The new Narnia has left the mouse house and landed at Fox (and in 3D) and the results are a clumsy adventure that takes more than a couple steps back from the very good Prince Caspian.
Dropping the two older Pevensie siblings and replacing them with their annoying cousin (who’s name sounds like useless, which I couldn’t have agreed with more) was the first mistake by the film and as Lucy, Edmund, and Eustace transport to Narnia I knew this kid was going to make this a long trip. The group hooks up with reigning ruler of Narnia, Prince Caspian, after he randomly comes across the Pevensie’s in the middle of the ocean they just transported to which they immediately take as a sign that trouble is brewing in Narnia. Caspian is on the hunt for the Lost Swords of Narnia and the fate of his lands will become intertwined in this quest.
As the plot moves along the characters rarely discover anything about their quest and things just easily move forward as they are either given or quickly deduce their next step. What this leads to is that the film has no suspense or stakes to figure things out and as they move from sword to sword things just feel like they are clumsily thrown together for ease of plot. The exposition in the film is a bit overwhelming as well and somehow they lose so much of the ground they gained in the huge step forward the series took last time out. The action isn’t anywhere near as good as the last film which had some amazing battles and sword fights. The last film had a sense of peril and risk that this and the first film in the series lack and it severely levels out the potential for drama. This latest entry also brings back a bit too much of the heavy handed undertones that C.S. Lewis put in the source novels. Prince Caspian excelled partially because it didn’t worry about the Christian undertones and just went for a great story and again the film takes a step back here. Caspian is also castrated here and is no where near the badass that he was in the previous film. The script gives nobody anything to work with and while the actors are fine and all there is just no emotional punch to the picture.
The film does have some bright points though. First, the 3D here is solid and a step in the right direction for the potential of post-production 3D. This wasn’t shot in 3D and while it doesn’t have the depth and pop of something that is natively shot it is still by no means a distraction and looks quite fine. Second, Reepicheep is back and is great as one of the stories leads as he was one of the best parts of the last film. And fear not for those worried about the actor switch behind Reepicheep’s voice, Simon Pegg is just as great as Eddie Izzard was in Caspian. The effects in the film are also quite solid and the production design is great as well, though it definitely feels like the budget has been scaled back a bit compared to the Disney produced ones. I also enjoyed the way the film embraced the weirdness of this story as well and it is great to see them kind of let their freak flag fly on this one.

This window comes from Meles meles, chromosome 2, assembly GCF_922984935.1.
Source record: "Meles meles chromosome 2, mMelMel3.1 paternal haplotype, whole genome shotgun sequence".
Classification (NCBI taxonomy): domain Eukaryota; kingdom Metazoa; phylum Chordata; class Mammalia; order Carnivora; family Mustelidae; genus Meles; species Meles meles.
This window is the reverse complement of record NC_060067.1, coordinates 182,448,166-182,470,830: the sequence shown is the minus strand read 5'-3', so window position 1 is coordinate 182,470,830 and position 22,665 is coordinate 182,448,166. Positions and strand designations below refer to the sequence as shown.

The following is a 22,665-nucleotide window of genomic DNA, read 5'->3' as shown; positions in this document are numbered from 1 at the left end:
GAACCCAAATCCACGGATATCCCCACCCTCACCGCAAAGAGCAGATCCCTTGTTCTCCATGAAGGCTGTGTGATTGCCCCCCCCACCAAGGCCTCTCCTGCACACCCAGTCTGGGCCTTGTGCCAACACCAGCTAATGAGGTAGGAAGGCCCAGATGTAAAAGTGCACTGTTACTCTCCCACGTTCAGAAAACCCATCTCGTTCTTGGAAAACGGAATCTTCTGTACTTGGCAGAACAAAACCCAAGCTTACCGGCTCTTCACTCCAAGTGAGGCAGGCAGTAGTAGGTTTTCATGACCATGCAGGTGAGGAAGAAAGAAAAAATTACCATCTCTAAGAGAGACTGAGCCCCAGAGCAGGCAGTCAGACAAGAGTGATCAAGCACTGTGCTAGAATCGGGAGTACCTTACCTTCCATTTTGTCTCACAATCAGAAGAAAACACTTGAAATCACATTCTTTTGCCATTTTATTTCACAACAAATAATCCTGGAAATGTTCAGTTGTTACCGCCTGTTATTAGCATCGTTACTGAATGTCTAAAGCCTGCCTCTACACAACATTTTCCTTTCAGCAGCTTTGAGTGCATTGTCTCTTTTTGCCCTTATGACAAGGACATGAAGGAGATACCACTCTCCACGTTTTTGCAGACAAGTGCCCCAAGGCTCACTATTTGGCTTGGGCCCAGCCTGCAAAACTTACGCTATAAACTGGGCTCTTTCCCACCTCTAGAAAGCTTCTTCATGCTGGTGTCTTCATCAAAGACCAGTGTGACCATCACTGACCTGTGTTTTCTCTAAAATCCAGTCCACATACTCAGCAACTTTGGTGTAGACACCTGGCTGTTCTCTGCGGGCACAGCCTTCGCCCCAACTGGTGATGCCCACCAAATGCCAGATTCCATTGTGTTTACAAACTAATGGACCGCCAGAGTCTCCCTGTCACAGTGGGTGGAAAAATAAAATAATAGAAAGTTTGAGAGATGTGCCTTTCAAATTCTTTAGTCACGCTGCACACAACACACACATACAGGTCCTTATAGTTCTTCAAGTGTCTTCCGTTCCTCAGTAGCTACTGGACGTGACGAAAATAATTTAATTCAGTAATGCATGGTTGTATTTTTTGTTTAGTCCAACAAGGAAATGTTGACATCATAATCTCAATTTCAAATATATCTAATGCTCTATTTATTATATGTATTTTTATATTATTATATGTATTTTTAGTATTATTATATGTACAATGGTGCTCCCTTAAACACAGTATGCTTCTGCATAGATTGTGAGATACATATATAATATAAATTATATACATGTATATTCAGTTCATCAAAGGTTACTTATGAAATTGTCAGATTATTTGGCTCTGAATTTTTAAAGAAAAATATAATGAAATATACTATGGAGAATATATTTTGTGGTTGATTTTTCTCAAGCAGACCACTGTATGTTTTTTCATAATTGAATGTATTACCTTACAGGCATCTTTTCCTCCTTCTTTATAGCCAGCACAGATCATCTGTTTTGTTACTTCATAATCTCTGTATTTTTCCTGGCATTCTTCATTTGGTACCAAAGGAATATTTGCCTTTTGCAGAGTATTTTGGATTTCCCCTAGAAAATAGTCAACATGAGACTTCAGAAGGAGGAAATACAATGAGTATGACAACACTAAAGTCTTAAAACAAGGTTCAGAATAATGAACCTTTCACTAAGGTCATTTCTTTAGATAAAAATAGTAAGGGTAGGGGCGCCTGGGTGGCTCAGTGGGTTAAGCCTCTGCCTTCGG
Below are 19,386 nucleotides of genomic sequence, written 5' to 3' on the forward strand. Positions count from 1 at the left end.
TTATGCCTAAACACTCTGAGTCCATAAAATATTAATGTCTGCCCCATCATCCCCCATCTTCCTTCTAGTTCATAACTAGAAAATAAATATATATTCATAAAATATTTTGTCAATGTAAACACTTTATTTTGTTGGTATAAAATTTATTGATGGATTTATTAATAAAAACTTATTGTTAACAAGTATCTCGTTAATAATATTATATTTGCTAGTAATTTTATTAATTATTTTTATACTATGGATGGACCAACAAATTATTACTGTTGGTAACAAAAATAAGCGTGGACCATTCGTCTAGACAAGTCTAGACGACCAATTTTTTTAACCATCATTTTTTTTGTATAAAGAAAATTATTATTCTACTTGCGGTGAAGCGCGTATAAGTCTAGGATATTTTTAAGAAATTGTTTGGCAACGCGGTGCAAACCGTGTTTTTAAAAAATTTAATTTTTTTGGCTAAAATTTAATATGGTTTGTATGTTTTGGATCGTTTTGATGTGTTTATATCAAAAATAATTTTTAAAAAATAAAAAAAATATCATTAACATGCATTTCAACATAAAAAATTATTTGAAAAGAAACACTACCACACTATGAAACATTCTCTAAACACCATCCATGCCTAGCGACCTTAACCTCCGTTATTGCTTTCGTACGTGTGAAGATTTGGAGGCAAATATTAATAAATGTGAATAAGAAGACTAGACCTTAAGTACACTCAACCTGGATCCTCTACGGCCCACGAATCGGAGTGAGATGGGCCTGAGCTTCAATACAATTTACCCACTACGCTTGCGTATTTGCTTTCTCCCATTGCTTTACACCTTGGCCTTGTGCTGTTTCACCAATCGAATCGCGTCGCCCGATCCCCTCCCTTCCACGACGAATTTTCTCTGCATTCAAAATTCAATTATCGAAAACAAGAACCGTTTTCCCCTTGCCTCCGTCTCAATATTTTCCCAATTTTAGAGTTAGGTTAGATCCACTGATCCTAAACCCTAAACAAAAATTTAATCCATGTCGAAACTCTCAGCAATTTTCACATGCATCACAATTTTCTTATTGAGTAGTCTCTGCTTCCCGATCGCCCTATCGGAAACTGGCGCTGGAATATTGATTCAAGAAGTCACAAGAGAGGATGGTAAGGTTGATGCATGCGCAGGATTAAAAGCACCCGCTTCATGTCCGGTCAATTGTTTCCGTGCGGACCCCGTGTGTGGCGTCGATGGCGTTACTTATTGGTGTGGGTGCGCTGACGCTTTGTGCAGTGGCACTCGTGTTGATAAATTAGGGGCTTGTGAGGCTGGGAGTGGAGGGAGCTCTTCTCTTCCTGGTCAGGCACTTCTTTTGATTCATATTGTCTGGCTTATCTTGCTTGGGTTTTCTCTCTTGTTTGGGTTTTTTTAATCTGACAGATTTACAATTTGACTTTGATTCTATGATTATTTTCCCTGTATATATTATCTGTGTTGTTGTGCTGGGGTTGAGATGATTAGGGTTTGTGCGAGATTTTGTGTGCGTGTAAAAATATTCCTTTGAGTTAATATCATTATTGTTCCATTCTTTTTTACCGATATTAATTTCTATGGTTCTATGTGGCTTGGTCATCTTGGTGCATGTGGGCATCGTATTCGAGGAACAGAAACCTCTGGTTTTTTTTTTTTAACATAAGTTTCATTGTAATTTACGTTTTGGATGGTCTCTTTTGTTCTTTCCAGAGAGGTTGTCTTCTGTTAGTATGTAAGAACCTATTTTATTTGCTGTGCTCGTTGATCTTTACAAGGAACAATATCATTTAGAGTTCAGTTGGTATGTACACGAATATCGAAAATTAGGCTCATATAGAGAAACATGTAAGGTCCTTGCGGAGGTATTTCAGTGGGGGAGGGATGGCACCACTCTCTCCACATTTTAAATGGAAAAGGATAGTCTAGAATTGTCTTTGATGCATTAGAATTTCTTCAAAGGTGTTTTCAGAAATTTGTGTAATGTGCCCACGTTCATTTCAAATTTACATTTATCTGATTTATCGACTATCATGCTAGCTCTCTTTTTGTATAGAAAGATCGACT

Georgie Henley and Skandar Keynes turn in solid work as the Pevensie siblings and both are capable of leading the film. Sadly Ben Barnes is not given nearly enough screen time here as Caspian and even further disappointment is added in the aforementioned weakening of the character. Will Poulter is affectively annoying as Eustace and while I pretty much hated the character it was not the fault of Poulter’s performance. As I mentioned above, Pegg is great as Reepicheep and really brings a heart to the character as is needed in the characters role/importance to the picture. I do wish they would have signed up a couple more familiar faces to sprinkle into the supporting cast, but oh well I guess. (They got Neeson and Swinton back for their bits at least.)
In the end, The Chronicles of Narnia: The Voyage of the Dawn Treader is a few steps back from Prince Caspian but still remains above the original film. The film stumbles along with no consequence and throws in a bunch of throwaway characters for the sake of faking some sort of emotional catharsis in the end and it never really works. The film feels decidedly less epic than the previous efforts but keeps enough wonder and fantasy to keep the film watchable beyond its flaws. That said, if a fan of the series I am sure you will find something to enjoy but don’t feel like you have to do see this in 3D; and definitely don’t expect this film to be the best in the series.
The Chronicles of Narnia: The Voyage of the Dawn Treader is a C-